Into the Future with Bayes

The pressing needs of both companies and patients to improve the framework for making decisions has led many biopharmaceutical companies to seek out statistical experts specializing in Bayesian methodology. Many recognize the potential Bayesian statistics present to address complex problems that arise across the product lifecycle—from the probability of success with clinical trials to managing CMC and supply chains to determine the best course of action with the product portfolio.

More recently, the Bayesian momentum has gathered pace. In 2010, the first Applied Bayesian Biostatistics conference was held with a goal of stimulating the practical implementation of Bayesian statistics for the purpose of accelerating the discovery and delivery of new cures to patients.{2} That conference and others brought together a wealth of insights and knowledge that formed the basis for an award-winning book offering an overview of Bayesian methods applied to nearly all stages of drug research and development. The book, entitled Bayesian Methods in Pharmaceutical Research, was announced as the 2021 winner of Best New Bayesian Statistics Book, Best New Biostatistics Books, and one of the Best Statistics eBooks of all time by BookAuthority.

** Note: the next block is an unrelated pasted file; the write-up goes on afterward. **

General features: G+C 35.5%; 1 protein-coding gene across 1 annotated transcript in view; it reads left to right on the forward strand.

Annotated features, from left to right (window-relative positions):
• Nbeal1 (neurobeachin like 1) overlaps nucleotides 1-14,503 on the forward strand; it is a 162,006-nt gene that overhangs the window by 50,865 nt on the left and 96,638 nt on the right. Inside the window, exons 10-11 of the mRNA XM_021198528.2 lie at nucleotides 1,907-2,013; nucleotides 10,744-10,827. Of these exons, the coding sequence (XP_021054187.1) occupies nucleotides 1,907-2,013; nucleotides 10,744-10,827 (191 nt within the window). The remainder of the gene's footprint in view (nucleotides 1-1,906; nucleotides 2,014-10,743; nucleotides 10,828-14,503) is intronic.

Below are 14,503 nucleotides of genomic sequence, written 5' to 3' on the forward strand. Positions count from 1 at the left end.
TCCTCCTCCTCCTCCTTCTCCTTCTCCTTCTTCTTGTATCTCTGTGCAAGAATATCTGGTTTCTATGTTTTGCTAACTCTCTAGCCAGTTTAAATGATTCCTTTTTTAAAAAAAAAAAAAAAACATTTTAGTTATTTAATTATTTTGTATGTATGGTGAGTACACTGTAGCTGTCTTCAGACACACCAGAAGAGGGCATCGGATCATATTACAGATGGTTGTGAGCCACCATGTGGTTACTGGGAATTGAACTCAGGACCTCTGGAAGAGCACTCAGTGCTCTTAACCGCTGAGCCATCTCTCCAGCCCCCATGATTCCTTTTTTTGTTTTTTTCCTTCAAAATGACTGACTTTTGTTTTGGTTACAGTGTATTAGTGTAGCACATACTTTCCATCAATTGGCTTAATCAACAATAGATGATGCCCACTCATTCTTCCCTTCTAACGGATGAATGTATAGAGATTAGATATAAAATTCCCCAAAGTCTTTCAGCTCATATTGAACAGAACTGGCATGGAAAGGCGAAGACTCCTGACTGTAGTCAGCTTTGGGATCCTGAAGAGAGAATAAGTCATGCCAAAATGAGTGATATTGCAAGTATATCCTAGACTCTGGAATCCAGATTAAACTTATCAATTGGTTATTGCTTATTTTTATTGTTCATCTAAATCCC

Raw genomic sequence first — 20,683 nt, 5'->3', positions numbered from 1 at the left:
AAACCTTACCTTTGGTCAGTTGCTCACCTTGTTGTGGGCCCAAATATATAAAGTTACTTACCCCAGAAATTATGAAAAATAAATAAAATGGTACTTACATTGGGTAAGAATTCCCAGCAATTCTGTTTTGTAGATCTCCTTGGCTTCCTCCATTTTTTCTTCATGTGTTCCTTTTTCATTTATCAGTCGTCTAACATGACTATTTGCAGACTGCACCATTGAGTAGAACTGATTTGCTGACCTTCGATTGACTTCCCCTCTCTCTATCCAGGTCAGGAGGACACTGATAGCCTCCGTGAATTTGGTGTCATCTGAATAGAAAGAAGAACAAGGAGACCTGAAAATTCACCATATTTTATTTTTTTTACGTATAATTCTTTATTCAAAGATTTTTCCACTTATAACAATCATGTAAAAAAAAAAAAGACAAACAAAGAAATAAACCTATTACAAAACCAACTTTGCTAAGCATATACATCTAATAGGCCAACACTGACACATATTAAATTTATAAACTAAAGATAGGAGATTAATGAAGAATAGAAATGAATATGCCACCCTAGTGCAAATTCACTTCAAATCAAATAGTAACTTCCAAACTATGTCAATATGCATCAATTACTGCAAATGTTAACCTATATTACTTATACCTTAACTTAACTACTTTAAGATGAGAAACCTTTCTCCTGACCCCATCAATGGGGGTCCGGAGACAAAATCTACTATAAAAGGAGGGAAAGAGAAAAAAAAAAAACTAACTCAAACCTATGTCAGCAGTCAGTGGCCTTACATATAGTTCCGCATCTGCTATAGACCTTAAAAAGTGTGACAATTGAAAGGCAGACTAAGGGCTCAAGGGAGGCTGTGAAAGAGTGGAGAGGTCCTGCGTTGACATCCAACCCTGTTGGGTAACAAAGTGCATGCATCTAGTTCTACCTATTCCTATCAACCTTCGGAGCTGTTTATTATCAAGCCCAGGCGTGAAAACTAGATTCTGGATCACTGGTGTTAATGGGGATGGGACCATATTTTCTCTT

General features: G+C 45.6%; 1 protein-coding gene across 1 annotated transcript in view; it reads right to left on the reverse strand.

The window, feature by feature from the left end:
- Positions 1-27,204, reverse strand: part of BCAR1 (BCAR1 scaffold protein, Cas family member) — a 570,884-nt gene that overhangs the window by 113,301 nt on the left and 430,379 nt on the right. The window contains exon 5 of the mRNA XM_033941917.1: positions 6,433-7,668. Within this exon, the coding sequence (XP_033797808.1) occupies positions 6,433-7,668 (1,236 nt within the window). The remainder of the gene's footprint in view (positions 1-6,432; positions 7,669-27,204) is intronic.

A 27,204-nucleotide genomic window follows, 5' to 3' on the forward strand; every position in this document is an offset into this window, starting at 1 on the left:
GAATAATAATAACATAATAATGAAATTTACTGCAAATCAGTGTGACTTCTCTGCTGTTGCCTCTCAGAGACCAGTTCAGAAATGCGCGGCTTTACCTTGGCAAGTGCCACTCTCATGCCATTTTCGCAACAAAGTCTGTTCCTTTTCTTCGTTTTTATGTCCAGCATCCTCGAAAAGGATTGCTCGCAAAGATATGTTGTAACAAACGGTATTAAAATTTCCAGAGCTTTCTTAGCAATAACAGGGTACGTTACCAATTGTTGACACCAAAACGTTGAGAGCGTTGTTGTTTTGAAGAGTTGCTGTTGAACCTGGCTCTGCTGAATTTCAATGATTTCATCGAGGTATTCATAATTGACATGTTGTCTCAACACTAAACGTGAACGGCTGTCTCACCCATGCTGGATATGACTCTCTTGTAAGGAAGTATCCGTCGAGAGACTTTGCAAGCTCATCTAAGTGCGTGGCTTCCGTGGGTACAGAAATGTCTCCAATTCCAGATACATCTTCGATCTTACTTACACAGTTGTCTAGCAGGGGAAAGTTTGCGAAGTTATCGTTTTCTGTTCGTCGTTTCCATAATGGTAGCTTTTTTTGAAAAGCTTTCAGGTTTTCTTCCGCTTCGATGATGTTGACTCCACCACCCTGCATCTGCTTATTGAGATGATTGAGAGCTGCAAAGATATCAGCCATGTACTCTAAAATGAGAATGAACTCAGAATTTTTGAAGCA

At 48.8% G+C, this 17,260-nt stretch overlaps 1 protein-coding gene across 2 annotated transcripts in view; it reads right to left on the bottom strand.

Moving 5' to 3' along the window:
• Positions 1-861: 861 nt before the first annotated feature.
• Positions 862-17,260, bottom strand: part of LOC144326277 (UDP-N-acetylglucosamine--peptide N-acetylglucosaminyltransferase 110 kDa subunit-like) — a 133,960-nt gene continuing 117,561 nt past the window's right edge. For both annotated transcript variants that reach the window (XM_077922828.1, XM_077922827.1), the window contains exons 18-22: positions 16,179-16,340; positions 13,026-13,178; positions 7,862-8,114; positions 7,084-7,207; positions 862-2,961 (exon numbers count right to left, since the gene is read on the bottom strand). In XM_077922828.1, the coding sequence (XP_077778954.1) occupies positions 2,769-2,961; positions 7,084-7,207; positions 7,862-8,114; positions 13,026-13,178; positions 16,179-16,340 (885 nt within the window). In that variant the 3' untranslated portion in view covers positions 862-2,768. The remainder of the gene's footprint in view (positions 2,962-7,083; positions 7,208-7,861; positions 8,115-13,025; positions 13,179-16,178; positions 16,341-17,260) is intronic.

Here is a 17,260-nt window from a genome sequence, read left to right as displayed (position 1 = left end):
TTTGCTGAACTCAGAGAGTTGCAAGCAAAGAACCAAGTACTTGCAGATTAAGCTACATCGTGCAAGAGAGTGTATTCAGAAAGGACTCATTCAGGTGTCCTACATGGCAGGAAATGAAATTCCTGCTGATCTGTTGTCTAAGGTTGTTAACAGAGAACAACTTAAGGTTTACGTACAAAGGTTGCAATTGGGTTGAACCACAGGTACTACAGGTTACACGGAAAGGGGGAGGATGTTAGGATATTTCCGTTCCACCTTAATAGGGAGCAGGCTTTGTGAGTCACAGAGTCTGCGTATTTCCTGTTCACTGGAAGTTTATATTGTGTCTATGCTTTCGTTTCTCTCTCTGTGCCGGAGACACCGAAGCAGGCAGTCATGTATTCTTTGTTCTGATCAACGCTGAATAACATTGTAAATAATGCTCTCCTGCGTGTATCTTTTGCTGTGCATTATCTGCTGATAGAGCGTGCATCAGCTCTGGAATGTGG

Insights from the book and from experts in the field of Bayesian statistics and their applications in the pharmaceutical industry will play an important role in improving understanding of ways to apply statistical methods to pharmaceutical problem solving.


  1. Ruberg SJ, et al. 2019. Inference and Decision Making for 21st-Century Drug Development and Approval. The American Statistician 73:319–27.
  2. Lesaffre E, Baio G, Boulanger B. 2020. Bayesian Methods in Pharmaceutical Research, CRC Press/Taylor and Francis Group.
  3. U.S. Food and Drug Administration. 2010. Guidance for the Use of Bayesian Statistics in Medical Device Clinical Trials.
  4. Held L, Ott M. 2017. On p-Values and Bayes Factors. Annual Review of Statistics and its Application 5:393–419.
  5. American Statistical Association releases statement on statistical significance and p-values. 2016. ASA News.
  6. U.S. Food and Drug Administration. 2020. Interacting with the FDA on Complex Innovative Clinical Trial Designs for Drugs and Biological Products, Guidance for Industry.

Bruno Boulanger, PhD, is Global Head of Statistics and Data Science at PharmaLex and founder of Arlenda, which merged with PharmaLex in 2018.

Bradley P. Carlin, PhD, is Senior Advisor for Data Science and Statistics at PharmaLex and former Head of the Division of Biostatistics at the University of Minnesota School of Public Health. He is also Founder and President of Counterpoint Statistical Consulting, LLC.